How To Overcome Anxiety Of Traveling Alone
Including solo travel anxiety tips for first-time backpackers, solo travelers, and gap year students
by JULIE HANCOCK
October 14, 2022
↠ Change In Routine
↠ Getting Lost
↠ Meeting New People
↠ Looking “Stupid”
LEARN COPING MECHANISMS BEFOREHAND
↠ Breathing Exercises
↠ Grounding Exercises
DO YOUR RESEARCH
MAKE BENEFICIAL DECISIONS
↠ Rest Days
LEAN INTO DISCOMFORT
Anyone who has struggled with anxiety knows that it can impact many facets of your life, even causing difficulties with doing things that you love. For those who love travel but have anxiety surrounding it, heading out on a trip can be incredibly stressful.
Change in Routine
Nobody wants to be lost. For some, the idea of “getting lost” while exploring a new city can be a romantic notion, but most travelers don’t want to truly not know how to get home.
If you are a person who struggles with direction or isn’t used to navigating cities or public transportation, worries about getting lost can be quite upsetting. Add in a language barrier, and the thought of leaving your accommodation can get your heart racing.
Meeting New People
The fear of looking “stupid” is a common anxiety trigger in many situations, not just travel related. It is also a difficult one to control because if you are someone with this fear, you know that there are a million things that might make you feel dumb. Of course, you are not stupid and shouldn’t feel like you are, but sometimes your brain tells you otherwise.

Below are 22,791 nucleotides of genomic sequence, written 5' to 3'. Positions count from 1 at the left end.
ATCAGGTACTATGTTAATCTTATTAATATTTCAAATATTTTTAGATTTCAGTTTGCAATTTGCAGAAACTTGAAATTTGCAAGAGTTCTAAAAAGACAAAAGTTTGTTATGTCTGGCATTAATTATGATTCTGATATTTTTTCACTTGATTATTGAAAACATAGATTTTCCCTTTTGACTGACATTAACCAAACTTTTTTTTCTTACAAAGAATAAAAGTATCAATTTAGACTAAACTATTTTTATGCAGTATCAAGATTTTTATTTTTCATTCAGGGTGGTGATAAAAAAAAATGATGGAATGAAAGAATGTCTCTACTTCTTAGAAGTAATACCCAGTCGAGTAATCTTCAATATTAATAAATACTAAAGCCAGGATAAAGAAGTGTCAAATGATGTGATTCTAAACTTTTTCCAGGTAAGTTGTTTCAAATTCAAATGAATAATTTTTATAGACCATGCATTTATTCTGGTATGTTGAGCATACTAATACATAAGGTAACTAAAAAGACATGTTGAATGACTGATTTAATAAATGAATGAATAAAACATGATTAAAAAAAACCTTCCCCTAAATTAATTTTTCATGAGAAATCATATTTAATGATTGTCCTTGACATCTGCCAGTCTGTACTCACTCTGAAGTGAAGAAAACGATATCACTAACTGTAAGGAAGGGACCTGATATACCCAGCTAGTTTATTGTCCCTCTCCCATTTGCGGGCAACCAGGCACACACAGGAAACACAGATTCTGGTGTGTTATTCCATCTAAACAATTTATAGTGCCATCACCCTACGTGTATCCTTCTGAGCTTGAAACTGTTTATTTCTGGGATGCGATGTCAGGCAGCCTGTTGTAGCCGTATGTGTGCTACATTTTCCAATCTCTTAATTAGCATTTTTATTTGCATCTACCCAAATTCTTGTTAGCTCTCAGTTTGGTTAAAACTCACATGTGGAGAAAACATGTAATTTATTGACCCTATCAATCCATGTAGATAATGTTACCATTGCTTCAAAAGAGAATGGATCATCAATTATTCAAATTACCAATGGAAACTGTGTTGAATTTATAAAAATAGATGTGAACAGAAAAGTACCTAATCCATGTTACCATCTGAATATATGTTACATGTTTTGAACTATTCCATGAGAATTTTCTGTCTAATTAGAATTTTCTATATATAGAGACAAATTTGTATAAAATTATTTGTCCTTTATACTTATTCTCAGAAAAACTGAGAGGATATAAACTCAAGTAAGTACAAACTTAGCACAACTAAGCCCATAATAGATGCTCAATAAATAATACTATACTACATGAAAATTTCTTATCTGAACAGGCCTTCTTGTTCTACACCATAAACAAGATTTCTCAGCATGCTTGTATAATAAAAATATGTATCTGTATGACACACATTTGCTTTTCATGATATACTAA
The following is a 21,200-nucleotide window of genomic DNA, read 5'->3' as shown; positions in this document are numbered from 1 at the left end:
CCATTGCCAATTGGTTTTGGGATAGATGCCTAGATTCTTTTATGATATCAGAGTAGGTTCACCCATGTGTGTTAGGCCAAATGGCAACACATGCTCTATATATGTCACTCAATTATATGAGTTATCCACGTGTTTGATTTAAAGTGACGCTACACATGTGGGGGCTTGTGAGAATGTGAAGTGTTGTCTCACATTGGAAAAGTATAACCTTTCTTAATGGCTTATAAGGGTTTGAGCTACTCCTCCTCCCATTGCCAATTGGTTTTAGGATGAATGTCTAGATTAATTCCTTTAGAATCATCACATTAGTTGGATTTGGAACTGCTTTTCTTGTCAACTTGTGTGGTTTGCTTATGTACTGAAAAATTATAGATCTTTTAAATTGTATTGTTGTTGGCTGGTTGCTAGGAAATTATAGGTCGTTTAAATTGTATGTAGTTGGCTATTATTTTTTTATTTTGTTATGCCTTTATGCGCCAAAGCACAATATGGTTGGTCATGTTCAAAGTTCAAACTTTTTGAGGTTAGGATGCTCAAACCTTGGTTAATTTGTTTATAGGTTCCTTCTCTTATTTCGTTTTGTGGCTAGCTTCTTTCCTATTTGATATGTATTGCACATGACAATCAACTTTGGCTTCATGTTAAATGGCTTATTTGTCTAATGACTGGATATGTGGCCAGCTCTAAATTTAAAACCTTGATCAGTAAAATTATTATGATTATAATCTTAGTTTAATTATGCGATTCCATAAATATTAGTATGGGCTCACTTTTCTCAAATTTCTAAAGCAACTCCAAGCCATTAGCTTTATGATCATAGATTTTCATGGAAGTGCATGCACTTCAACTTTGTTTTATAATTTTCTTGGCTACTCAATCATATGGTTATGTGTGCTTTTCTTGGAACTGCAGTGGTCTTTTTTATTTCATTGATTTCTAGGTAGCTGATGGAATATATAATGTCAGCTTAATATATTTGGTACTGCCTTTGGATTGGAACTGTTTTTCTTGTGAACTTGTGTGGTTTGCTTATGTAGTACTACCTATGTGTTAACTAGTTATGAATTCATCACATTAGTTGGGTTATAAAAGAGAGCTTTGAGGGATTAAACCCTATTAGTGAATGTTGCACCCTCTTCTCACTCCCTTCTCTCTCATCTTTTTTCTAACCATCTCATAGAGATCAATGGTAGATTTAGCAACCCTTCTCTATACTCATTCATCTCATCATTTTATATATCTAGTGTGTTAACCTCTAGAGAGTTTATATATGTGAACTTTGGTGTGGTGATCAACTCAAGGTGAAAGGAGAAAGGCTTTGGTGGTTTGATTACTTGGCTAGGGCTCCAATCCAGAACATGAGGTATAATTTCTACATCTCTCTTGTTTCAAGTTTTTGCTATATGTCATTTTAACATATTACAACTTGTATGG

Not knowing how to open the door on the train? Walking on the wrong side of the sidewalk? Ordering a red wine with fish and being judged by your waiter? The possibilities are endless, and sometimes overthinking about looking stupid results in a total freeze and inability to do anything. If you don’t do anything, you can’t look stupid, right?
There are many ways to treat and manage this trigger, ranging from self-management techniques to therapy to medication, so if you are a person with a fear of flying, you first need to consider just how strong your fear is and what level of management you may need.
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Learn Coping Mechanisms Beforehand
Once you have identified your triggers or stressors, it will benefit you to learn some coping mechanisms before you head out on your trip. While avoiding the trigger altogether would be the ideal solution, that isn’t always possible. Travel is all about expecting the unexpected, so assume that you will be faced with something anxiety-inducing and plan ahead so you can manage it.
Breathing exercises can be very beneficial in bringing yourself back from a panic attack or calming your anxiety. A common breathing exercise to calm your nervous system is inhaling for four seconds, exhaling for six seconds, and repeating for 2-5 minutes.
Similar to breathing exercises, grounding exercises are great for getting out of your head and into your body. Try the 5-4-3-2-1 exercise when you are struggling with anxiety. Name five things you can see, four things you can touch, three things you can hear, two things you can smell, and one thing you can taste. This is a common way of calming and grounding yourself.
Do Your Research
A great way to stave off travel anxiety is to be well-informed about your destination. Having at least a basic understanding of the cultural expectations and norms will help avoid the “fish out of water” feeling.
While research is a fantastic way to combat your anxiety, make sure you research the right things. Avoid doing a deep dive into any possible negative or scary things about your destination because this will just increase anxiety.